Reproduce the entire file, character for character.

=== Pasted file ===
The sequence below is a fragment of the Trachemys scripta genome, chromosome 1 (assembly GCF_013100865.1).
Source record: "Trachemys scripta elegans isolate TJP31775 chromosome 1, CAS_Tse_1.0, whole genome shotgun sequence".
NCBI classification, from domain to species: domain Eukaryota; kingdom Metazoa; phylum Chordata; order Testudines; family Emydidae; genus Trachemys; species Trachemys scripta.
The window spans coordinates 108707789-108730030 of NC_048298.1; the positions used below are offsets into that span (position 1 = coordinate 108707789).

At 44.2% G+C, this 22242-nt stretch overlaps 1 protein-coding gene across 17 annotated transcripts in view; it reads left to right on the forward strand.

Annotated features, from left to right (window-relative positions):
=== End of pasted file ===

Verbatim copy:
The sequence below is a fragment of the Trachemys scripta genome, chromosome 1 (assembly GCF_013100865.1).
Source record: "Trachemys scripta elegans isolate TJP31775 chromosome 1, CAS_Tse_1.0, whole genome shotgun sequence".
NCBI classification, from domain to species: domain Eukaryota; kingdom Metazoa; phylum Chordata; order Testudines; family Emydidae; genus Trachemys; species Trachemys scripta.
The window spans coordinates 108707789-108730030 of NC_048298.1; the positions used below are offsets into that span (position 1 = coordinate 108707789).

At 44.2% G+C, this 22242-nt stretch overlaps 1 protein-coding gene across 17 annotated transcripts in view; it reads left to right on the forward strand.

Annotated features, from left to right (window-relative positions):